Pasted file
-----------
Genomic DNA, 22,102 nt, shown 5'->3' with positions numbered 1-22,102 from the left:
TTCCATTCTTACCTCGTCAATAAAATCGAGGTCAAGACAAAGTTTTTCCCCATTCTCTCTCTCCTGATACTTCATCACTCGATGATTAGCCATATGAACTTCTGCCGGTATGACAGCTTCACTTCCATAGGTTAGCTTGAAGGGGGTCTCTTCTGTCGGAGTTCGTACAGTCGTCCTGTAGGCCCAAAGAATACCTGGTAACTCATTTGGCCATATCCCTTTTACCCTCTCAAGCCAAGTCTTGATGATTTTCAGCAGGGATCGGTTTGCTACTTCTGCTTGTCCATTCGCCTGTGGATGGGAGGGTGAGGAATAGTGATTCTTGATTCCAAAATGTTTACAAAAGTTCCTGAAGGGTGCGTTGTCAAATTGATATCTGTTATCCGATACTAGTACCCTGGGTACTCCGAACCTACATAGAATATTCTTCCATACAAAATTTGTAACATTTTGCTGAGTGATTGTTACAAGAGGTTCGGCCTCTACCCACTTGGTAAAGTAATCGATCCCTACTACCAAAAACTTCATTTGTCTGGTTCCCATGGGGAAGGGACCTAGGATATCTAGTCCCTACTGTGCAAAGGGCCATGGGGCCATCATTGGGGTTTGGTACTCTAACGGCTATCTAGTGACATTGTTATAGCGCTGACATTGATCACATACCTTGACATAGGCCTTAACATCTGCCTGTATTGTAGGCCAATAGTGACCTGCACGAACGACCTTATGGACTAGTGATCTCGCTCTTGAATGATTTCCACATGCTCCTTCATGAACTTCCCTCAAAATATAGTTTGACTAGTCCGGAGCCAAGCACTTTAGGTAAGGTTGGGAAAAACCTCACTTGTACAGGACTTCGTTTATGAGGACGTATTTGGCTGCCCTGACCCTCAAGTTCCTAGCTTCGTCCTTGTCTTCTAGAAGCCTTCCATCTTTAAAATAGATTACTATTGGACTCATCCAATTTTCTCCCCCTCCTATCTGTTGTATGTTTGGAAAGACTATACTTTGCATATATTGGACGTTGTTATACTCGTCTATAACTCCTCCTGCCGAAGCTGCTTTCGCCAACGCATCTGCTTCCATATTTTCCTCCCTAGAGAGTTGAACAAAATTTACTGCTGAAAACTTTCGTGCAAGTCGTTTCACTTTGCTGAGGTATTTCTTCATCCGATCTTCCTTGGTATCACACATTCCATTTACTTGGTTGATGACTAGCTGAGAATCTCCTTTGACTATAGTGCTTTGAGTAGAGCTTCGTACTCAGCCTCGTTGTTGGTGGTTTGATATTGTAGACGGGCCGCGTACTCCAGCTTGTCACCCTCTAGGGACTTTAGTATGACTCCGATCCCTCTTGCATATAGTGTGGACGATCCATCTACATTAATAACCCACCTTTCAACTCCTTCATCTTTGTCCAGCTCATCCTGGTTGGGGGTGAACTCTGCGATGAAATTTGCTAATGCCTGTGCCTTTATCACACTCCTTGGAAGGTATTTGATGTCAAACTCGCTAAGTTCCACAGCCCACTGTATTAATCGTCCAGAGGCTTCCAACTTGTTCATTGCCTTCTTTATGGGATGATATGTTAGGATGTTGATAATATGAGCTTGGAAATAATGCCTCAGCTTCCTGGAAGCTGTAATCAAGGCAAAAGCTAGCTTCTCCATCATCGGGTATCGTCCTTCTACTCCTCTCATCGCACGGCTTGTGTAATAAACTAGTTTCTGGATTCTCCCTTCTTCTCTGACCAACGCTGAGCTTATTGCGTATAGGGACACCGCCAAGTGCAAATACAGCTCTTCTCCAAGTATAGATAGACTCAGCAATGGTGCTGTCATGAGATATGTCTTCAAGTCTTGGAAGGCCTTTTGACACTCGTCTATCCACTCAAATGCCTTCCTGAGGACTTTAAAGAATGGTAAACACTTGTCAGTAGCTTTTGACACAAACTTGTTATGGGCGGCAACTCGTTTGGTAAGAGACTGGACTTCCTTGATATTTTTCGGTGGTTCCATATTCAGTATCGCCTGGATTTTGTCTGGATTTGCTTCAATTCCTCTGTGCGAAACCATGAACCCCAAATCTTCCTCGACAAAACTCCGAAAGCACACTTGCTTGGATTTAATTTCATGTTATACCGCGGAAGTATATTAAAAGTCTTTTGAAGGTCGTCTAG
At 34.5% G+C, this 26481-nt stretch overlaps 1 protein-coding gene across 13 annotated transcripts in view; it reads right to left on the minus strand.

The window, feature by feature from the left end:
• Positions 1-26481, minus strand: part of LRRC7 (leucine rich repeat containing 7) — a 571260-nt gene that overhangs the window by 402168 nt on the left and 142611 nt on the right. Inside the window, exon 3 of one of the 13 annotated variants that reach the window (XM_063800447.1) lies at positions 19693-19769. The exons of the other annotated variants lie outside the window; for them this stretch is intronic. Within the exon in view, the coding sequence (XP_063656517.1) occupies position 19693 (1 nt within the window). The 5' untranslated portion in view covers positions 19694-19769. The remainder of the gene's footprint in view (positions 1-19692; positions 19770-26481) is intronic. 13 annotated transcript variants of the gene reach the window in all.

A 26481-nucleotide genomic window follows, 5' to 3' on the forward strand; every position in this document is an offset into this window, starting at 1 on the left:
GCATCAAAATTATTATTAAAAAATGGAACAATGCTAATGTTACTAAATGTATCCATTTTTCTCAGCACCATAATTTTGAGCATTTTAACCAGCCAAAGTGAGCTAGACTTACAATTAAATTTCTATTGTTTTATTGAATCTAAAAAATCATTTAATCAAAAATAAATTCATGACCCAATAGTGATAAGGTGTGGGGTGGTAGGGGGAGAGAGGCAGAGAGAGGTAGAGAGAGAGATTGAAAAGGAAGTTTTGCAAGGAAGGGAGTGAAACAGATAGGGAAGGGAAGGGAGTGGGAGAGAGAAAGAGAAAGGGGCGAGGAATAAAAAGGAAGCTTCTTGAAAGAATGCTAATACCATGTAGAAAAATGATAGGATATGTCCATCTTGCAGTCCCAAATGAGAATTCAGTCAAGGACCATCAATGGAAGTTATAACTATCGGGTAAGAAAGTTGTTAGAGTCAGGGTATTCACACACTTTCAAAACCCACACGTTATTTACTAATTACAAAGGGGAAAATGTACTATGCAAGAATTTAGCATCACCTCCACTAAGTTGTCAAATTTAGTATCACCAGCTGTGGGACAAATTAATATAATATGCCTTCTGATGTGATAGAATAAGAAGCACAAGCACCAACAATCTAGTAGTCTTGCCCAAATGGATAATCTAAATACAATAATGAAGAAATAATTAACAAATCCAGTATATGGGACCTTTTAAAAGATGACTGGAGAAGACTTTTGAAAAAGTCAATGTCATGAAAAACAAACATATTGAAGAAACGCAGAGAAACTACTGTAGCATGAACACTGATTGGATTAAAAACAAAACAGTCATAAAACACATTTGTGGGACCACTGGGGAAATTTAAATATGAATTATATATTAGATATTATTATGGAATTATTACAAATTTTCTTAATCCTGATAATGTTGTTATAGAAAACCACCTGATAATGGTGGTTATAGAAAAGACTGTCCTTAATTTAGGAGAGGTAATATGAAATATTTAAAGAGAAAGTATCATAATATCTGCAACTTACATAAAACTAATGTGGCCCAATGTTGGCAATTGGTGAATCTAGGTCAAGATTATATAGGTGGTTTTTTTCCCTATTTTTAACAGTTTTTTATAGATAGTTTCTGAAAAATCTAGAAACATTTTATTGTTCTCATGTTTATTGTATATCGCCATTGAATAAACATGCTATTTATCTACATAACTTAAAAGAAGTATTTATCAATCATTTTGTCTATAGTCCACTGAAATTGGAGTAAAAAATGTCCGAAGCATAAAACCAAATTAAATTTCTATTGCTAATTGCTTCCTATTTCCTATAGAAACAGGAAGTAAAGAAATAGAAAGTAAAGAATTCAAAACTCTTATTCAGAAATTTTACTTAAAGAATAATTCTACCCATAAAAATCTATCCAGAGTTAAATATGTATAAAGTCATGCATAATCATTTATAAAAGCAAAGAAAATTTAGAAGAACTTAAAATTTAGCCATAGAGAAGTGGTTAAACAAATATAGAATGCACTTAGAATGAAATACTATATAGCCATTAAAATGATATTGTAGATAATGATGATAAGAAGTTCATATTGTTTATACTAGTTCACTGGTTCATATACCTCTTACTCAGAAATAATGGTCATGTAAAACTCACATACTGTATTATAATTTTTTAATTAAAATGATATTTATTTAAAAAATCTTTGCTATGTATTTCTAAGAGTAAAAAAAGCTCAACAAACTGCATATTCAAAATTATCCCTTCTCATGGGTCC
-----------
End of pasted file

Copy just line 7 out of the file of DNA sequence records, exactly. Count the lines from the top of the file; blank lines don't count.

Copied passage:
GCATCAAAATTATTATTAAAAAATGGAACAATGCTAATGTTACTAAATGTATCCATTTTTCTCAGCACCATAATTTTGAGCATTTTAACCAGCCAAAGTGAGCTAGACTTACAATTAAATTTCTATTGTTTTATTGAATCTAAAAAATCATTTAATCAAAAATAAATTCATGACCCAATAGTGATAAGGTGTGGGGTGGTAGGGGGAGAGAGGCAGAGAGAGGTAGAGAGAGAGATTGAAAAGGAAGTTTTGCAAGGAAGGGAGTGAAACAGATAGGGAAGGGAAGGGAGTGGGAGAGAGAAAGAGAAAGGGGCGAGGAATAAAAAGGAAGCTTCTTGAAAGAATGCTAATACCATGTAGAAAAATGATAGGATATGTCCATCTTGCAGTCCCAAATGAGAATTCAGTCAAGGACCATCAATGGAAGTTATAACTATCGGGTAAGAAAGTTGTTAGAGTCAGGGTATTCACACACTTTCAAAACCCACACGTTATTTACTAATTACAAAGGGGAAAATGTACTATGCAAGAATTTAGCATCACCTCCACTAAGTTGTCAAATTTAGTATCACCAGCTGTGGGACAAATTAATATAATATGCCTTCTGATGTGATAGAATAAGAAGCACAAGCACCAACAATCTAGTAGTCTTGCCCAAATGGATAATCTAAATACAATAATGAAGAAATAATTAACAAATCCAGTATATGGGACCTTTTAAAAGATGACTGGAGAAGACTTTTGAAAAAGTCAATGTCATGAAAAACAAACATATTGAAGAAACGCAGAGAAACTACTGTAGCATGAACACTGATTGGATTAAAAACAAAACAGTCATAAAACACATTTGTGGGACCACTGGGGAAATTTAAATATGAATTATATATTAGATATTATTATGGAATTATTACAAATTTTCTTAATCCTGATAATGTTGTTATAGAAAACCACCTGATAATGGTGGTTATAGAAAAGACTGTCCTTAATTTAGGAGAGGTAATATGAAATATTTAAAGAGAAAGTATCATAATATCTGCAACTTACATAAAACTAATGTGGCCCAATGTTGGCAATTGGTGAATCTAGGTCAAGATTATATAGGTGGTTTTTTTCCCTATTTTTAACAGTTTTTTATAGATAGTTTCTGAAAAATCTAGAAACATTTTATTGTTCTCATGTTTATTGTATATCGCCATTGAATAAACATGCTATTTATCTACATAACTTAAAAGAAGTATTTATCAATCATTTTGTCTATAGTCCACTGAAATTGGAGTAAAAAATGTCCGAAGCATAAAACCAAATTAAATTTCTATTGCTAATTGCTTCCTATTTCCTATAGAAACAGGAAGTAAAGAAATAGAAAGTAAAGAATTCAAAACTCTTATTCAGAAATTTTACTTAAAGAATAATTCTACCCATAAAAATCTATCCAGAGTTAAATATGTATAAAGTCATGCATAATCATTTATAAAAGCAAAGAAAATTTAGAAGAACTTAAAATTTAGCCATAGAGAAGTGGTTAAACAAATATAGAATGCACTTAGAATGAAATACTATATAGCCATTAAAATGATATTGTAGATAATGATGATAAGAAGTTCATATTGTTTATACTAGTTCACTGGTTCATATACCTCTTACTCAGAAATAATGGTCATGTAAAACTCACATACTGTATTATAATTTTTTAATTAAAATGATATTTATTTAAAAAATCTTTGCTATGTATTTCTAAGAGTAAAAAAAGCTCAACAAACTGCATATTCAAAATTATCCCTTCTCATGGGTCC